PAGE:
Shad: America’s Founding Fish
“Fain would I pause to dwell upon the world of charms that burst upon the enraptured gaze of my hero, as he entered the state parlor of Van Tassel’s mansion . . . Such heaped-up platters of cakes of various and almost indescribable kinds, known only to experienced Dutch housewives! There was the doughty dough-nut, the tenderer oly koek, and the crisp and crumbling cruller; sweet cakes and short cakes, ginger cakes and honey cakes, and the whole family of cakes. And then there were apple pies and peach pies and pumpkin pies; besides slices of ham and smoked beef; and moreover delectable dishes of preserved plums, and peaches, and pears, and quinces, not to mention broiled shad…”–The Legend of Sleepy Hollow, Washington Irving
The American shad (Alosa sapidissima) is found from Florida to New Foundland on the eastern coast of North America. Large schools migrate seasonally, returning to the rivers of their birth on annual spawning runs. This largest of North American herrings was an important seasonal staple fish for both Native American and European colonials. So vast were the runs that they were not only eaten but used as fertilizer for field crops.
Author John McPhee call this largest of herrings “America’s founding fish”. George Washington seined shad to feed his estate Mount Vernon as well as to sell at market in Alexandria, Virginia though he reputedly was not fond of the fish himself. Thomas Jefferson, born in Shadwell, Virginia, seined shad in his youth, and in McPhee’s telling enjoyed it “laid open, broiled and addressed with pepper, salt and butter, and is not known to have eaten shad cooked another way.” Legend has it that Washington’s army at Valley Forge was saved from starvation by the spring run of shad in the Schuylkill River.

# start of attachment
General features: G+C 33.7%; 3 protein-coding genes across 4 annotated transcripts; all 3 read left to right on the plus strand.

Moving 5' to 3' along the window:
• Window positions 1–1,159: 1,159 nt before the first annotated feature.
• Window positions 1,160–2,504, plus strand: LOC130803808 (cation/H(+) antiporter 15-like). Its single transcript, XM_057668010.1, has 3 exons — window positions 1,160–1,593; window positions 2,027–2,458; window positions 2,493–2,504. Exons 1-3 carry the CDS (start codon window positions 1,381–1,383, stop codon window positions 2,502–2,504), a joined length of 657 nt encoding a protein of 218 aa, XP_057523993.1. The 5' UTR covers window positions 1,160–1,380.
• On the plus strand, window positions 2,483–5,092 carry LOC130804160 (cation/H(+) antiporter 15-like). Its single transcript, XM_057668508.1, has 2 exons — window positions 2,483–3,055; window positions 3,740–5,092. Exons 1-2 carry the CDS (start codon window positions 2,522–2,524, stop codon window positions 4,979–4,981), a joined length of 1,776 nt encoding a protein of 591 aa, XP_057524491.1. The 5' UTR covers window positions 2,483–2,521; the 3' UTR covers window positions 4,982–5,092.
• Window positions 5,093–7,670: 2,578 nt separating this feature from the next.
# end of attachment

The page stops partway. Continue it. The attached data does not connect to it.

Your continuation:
Here in the Hudson River shad return when the water warms to 50 to 55 °F, usually sometime April. Seasonal shad fishing was a tradition on the lower Hudson River for centuries, sustaining countless generations of fishing families. Fish camps stretched along both shores from New York City to Albany with nets staked in the shallows or in deeper water drifted with the tide. In the farming communities along the Hudson it was traditional to swap the plow for a net for a couple days to take advantage of this sudden abundance after a long winter. Perhaps not as prized in some quarters as the more expensive salmon, as Irving himself noted tongue-in-cheek in Knickerbocker’s History of New York.
“Ah! blissful and never to be forgotten age! when everything was better than it has ever been since, or ever will be again—when Buttermilk Channel was quite dry at low water—when the shad in the Hudson were all salmon…”–Knickerbocker’s History of New York, Washington Irving
Shad, though, is more than a subsistence food. The scientific species name, sapidissima, translates to “very tasty” and this fish is a favorite seasonal delicacy throughout its range. Shad roe, the egg sacs, is especially prized. It is delicious sautéed in butter, or wrapped in bacon and served with capers. Shad bakes are a rite of spring in Mid Atlantic and New England states, where planked shad (filets nailed to cedar or oak boards) are carefully broiled around an open fire.